My starting point in photography was as a newspaper photojournalist.
That’s where I discovered that there were many unwritten rules that straddled the realms of practicality, speed, and journalistic ethics.
Many photographers struggled with these constraints and found themselves washed out of the business. As an attendee of Catholic schools, I was well-versed in a world of paradoxical, nonsensical and conflicting dictates. That kind of educational background was a perfect foundation on which to build my journalism orthodoxy.
The fundamental rule of photojournalism is to be objective when capturing a moment. That’s all well and good, but photography isn’t an objective medium. Just by lens selection alone, a moment can be captured in a way that can completely misrepresent the situation.
This portrait is a perfect example. What looks like a bucolic garden setting with a serene young woman, was actually captured in a strip mall near the San Diego airport.
My subject was having a bout of anxiety after arriving at the wrong session location. We traded calls and texts about the snafu and she wanted to postpone. I told her to just stay where she was and I would come to her. She replied that she was in a strip mall that wasn’t suitable as a portrait location.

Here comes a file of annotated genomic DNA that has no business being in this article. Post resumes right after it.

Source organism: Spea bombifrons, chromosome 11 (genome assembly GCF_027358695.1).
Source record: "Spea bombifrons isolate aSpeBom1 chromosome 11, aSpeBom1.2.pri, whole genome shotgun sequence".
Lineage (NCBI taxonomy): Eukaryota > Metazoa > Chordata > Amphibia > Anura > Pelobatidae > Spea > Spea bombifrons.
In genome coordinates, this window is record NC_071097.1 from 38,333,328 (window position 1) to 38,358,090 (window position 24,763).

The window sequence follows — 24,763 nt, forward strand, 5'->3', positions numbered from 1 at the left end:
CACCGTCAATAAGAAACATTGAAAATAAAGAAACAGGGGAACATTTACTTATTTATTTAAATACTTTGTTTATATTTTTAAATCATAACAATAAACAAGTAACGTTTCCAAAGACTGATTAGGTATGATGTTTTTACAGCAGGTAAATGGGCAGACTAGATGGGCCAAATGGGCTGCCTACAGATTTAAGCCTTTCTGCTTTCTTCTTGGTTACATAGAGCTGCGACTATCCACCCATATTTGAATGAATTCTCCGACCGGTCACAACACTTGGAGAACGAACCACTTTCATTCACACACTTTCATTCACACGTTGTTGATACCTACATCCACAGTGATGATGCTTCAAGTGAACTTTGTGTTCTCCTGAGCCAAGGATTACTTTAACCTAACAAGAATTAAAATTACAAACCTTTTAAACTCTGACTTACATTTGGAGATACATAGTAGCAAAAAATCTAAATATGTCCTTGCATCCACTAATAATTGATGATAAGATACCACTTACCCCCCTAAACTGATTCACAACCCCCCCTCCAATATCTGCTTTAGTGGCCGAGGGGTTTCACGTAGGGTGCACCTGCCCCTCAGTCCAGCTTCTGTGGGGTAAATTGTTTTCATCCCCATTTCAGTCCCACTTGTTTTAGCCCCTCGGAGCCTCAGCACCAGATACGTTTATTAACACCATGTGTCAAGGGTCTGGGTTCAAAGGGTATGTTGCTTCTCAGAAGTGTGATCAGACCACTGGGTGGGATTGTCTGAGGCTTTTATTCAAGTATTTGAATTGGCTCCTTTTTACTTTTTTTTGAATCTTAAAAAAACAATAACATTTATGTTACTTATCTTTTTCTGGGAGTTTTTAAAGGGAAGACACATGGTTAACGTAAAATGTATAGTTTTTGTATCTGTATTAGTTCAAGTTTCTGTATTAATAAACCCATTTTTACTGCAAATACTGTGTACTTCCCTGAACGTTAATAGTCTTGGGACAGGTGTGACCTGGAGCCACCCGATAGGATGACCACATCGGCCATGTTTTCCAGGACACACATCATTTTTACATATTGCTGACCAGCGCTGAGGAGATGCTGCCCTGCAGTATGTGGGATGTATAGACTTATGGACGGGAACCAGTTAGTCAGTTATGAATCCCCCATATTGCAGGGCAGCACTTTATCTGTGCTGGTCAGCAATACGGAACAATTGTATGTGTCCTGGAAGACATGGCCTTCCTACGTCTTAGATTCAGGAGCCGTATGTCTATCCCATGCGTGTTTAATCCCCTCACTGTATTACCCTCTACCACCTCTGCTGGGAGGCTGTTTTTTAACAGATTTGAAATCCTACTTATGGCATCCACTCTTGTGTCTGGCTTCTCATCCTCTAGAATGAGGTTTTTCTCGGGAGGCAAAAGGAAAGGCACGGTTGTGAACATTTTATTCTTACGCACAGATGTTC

I implored her to stay put and assured her that as a former photojournalist I knew how to get a great photograph no matter the conditions.
By using a short telephoto lens I was able to isolate a bit of “found” scenery with a very tight composition. By employing some carefully spoken words, I was able to bring the subject’s attention back to the creative aspect of the session.
Maybe if this photograph was used to illustrate a news story it would be a distortion at best or a manipulation at worst.
But this is art and those rules don’t apply.
About the author: I am Stephen Kennedy, an experienced photographer with more than 2500 completed sessions in all 50 US states.